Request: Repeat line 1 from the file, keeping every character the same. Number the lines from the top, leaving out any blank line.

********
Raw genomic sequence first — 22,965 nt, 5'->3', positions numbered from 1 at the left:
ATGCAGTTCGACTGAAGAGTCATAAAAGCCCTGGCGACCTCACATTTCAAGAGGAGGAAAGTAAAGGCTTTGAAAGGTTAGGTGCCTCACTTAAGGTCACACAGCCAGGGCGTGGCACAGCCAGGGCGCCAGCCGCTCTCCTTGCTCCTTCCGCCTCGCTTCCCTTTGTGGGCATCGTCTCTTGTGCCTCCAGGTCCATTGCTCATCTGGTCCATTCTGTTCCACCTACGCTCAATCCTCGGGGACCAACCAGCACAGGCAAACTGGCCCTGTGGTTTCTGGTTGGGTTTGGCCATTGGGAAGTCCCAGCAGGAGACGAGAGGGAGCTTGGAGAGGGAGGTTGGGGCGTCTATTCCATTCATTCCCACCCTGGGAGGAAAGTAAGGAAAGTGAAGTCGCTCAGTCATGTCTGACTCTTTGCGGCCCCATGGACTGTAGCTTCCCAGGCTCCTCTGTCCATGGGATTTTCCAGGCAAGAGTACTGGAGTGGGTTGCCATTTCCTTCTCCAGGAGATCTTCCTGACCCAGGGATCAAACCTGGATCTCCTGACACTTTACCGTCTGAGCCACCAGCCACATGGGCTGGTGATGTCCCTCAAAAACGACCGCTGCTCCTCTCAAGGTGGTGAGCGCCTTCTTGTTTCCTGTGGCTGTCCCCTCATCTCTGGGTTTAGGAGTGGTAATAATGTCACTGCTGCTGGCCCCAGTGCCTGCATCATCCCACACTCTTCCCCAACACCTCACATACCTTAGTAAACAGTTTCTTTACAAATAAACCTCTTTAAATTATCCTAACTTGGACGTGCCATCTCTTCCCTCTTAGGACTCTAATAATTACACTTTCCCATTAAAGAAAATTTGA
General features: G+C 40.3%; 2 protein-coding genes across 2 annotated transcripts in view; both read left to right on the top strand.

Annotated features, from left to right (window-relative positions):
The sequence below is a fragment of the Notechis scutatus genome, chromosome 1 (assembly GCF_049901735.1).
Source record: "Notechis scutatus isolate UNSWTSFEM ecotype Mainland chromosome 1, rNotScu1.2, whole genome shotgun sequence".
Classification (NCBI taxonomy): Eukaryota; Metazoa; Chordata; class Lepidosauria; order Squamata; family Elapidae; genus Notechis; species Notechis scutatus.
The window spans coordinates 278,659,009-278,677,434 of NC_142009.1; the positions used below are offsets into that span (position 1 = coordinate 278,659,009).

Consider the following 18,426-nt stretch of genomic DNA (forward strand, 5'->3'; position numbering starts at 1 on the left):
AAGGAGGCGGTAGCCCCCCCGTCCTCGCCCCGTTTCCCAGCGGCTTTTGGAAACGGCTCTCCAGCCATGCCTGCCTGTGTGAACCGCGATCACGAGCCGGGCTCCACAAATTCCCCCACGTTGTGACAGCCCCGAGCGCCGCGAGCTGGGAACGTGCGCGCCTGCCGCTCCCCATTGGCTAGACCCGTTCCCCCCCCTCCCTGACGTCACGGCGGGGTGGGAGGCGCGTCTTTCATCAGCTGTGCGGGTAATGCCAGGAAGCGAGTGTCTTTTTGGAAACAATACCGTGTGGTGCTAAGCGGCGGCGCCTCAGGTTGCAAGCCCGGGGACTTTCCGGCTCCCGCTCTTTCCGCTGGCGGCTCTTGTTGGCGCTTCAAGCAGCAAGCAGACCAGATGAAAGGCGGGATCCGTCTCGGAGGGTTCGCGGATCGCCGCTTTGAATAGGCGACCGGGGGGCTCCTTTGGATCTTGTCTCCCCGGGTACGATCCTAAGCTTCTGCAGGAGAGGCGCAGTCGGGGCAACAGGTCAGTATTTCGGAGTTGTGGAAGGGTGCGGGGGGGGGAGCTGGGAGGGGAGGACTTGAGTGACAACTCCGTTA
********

Raw genomic sequence first — 22,965 nt, 5'->3', positions numbered from 1 at the left: